Images from the Internet
Ike & Tina: On the Road 1971-72
Directed by Nadya Beck and Bob Gruen
Carnage and Rouge Productions
81 minutes, 2012

Looking through the rear view mirror, Ike (d. 2007) and Tina Turner get lost in the legend of Ike’s abuse and Tina’s later “What’s Love Got to Do With It” period. Both are fact, but so is that Ike was one of the currently under-heralded originators of rock’n’roll, Tina was a fireball of energy and a strong songwriter, and together they brought some raucous R&B into the mainstream. They were a powerhouse as a multiple award-winning couple in the music field of the 1960s and ‘70s.

Likewise, Bob Gruen (and then spouse Nadya Beck) is recognized as a photographer of the early New York punk scene starting with the New York Dolls and going through his involvement/participation in the Sex Pistols tour of the United States in 1978. But, as with Ike and Tina, Bob’s career is also more than that, as his films have shown.

The last grouping of his and Nadya’s I saw was the Dolls’ Lookin’ Fine on Television [HERE], and now comes a collection of their filming of Ike and Tina shot on what appears to be early B&W video (reel-to-reel?), evidenced by the thick horizontal lines that show up on the occasion. There are also some color sequences that appear to be Super 8 or grainy 16mm. Thankfully, none of that detracts from what is happening at any time.

Actually, the title “On the Road” is only partially true. Yes, we open on I & T in the back of a car friendly arguing about a time past when Ike left Tina on the side of a road somewhere, but that’s the only hint of what would make the focal point of her autobio. After an in concert of the magnificent Greenwich-Barry “River Deep, Mountain High,” we are in a house (never explained whose) watching what could be any suburban couple and family on any weekend, which makes it historically interesting (for the first viewing, anyway).

After a taping of Carson (Johnny, not Daly), both musically and interview (wonder how this production got the rights), and a practice and recording session in the studio with the Ikettes, we do follow them on the road.

As great and many as the musical scenes are, they are equaled by the shots backstage as they banter and fool around, do promotion interviews and appearances, and just interact and practice with the rest of the revue.

One of the many successful aspects of this collection is that it shows that while Tina, Ike, and crew fall into a specific genre of R&B with the likes of James Brown and Joe Tex, they could also be working equally hard on the blues (“I Smell Trouble”, “A Love Like Yours [Don’t Come Knockin’ Every Day]” for example). And then there is the pre-Donna Summers/Andrea True sexy “I Smell Trouble” that is accompanied by a razor sharp Ike on guitar.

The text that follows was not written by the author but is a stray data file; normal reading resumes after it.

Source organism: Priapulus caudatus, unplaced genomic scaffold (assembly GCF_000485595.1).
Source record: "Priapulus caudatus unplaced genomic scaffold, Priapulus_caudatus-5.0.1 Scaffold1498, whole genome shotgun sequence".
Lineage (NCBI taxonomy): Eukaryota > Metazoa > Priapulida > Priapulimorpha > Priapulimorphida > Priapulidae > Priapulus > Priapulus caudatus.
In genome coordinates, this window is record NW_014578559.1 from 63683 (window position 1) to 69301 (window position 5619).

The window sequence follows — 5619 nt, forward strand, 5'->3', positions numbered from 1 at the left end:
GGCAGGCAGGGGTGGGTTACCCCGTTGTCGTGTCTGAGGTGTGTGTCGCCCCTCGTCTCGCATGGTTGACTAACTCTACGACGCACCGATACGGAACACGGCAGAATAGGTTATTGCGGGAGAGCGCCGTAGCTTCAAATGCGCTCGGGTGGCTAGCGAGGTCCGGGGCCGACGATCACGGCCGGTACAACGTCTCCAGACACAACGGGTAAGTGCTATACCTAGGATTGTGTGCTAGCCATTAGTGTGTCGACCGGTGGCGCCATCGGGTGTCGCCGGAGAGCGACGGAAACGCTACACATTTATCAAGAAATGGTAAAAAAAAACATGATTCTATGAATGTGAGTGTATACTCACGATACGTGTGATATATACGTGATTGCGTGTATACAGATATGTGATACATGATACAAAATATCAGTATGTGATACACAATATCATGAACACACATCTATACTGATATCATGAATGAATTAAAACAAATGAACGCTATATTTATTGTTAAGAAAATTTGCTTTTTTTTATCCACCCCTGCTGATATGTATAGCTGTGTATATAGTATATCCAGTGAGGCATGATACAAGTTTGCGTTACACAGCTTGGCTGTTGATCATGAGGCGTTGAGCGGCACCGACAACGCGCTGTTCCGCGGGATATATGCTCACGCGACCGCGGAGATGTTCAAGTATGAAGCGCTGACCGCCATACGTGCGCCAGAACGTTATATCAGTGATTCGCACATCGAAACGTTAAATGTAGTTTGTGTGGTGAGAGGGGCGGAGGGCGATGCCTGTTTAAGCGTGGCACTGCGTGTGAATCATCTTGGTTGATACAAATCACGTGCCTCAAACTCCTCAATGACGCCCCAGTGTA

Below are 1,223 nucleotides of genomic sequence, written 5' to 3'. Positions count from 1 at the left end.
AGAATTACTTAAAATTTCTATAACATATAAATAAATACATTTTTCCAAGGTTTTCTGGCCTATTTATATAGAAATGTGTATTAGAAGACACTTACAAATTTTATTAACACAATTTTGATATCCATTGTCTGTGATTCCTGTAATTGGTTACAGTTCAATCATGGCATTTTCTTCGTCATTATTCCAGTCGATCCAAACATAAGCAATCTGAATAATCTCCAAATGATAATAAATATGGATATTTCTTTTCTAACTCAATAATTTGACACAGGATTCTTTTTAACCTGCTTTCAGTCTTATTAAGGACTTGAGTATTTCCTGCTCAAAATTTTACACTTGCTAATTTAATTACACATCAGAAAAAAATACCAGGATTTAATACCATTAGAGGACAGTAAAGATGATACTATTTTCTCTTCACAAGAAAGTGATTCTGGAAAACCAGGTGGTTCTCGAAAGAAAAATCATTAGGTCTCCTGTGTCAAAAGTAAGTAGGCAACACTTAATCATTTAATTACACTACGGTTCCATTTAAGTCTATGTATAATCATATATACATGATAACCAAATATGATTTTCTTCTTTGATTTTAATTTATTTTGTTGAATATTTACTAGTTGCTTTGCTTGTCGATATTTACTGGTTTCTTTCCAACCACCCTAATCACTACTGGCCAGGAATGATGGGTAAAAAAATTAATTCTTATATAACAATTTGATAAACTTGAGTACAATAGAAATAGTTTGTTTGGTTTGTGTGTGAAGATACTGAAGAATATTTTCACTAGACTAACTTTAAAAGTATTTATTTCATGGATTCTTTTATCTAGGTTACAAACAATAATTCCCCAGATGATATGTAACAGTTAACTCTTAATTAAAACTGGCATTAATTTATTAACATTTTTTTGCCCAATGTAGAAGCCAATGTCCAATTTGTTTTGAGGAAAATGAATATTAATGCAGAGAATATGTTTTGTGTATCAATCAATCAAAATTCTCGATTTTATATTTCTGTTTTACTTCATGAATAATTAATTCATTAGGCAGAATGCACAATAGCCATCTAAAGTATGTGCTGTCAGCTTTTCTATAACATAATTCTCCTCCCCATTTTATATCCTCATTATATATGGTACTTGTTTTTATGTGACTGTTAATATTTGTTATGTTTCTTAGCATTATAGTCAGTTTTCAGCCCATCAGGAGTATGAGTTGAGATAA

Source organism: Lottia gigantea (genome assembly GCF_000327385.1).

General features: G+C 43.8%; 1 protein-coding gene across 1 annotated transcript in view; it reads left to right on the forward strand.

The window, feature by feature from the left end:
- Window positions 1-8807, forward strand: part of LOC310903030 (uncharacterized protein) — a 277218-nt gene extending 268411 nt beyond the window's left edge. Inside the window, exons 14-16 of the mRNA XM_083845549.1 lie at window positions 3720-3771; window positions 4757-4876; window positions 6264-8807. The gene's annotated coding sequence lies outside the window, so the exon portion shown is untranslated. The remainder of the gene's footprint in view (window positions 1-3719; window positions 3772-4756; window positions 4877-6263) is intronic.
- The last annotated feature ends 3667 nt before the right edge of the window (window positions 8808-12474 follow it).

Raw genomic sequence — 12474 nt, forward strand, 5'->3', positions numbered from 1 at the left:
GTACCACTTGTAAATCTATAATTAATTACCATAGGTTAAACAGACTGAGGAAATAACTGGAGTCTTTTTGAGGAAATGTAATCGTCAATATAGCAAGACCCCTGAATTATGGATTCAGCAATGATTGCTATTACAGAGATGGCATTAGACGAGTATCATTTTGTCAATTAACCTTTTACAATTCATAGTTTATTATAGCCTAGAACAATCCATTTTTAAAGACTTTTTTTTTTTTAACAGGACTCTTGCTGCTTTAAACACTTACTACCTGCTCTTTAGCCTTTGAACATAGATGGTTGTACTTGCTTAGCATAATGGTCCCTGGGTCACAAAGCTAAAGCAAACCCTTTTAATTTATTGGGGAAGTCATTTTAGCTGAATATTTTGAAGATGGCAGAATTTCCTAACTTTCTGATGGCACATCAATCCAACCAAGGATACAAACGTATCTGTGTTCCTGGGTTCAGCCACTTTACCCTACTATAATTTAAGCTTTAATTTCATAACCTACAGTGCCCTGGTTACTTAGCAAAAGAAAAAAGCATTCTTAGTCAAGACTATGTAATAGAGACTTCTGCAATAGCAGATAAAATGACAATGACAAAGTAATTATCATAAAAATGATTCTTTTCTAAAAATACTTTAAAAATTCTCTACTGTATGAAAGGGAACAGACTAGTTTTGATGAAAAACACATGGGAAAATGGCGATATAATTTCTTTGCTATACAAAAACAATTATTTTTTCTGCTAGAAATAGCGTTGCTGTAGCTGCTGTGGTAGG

We also get to see some of the revue as themselves, sans the titular couple, as they practice, horseplay, and we get to see the Ikettes on stage by themselves performing a couple of numbers.

There are a couple of directorial self-indulgences (hey, even Hitchcock did it) that are forgivable, making this collection of performances – both partial and complete – an enjoyable viewing. And in what is a nice touch, we finish as we start, with Tina and Ike in the back seat of the car, but this time they are harmonizing as Ike strums an acoustic.

The extra is a long slideshow of Gruen’s photos of the tour that is totally enjoyable. There is also a thick booklet included with a lot of the images and text (dated 2012) by Bob Gruen that explains how the whole adventure began and impressions on the road.

Track List:
River Deep, Mountain High
Pick Me Up (Take Me Where Your Home Is)
Oh Devil
Gulf Coast Blues
Shake a Tail Feather
There Was a Time
Heard It Through the Grapevine
A Love Like Yours (Don’t Come Knockin’ Every Day)
Under the Weather
I’ve Been Loving You Too Long
Walking the Dog
You’ve Got to Get That Feeling
Try a Little Tenderness
Proud Mary
I Smell Trouble
Instrumental Theme Song
I Want to Take You Higher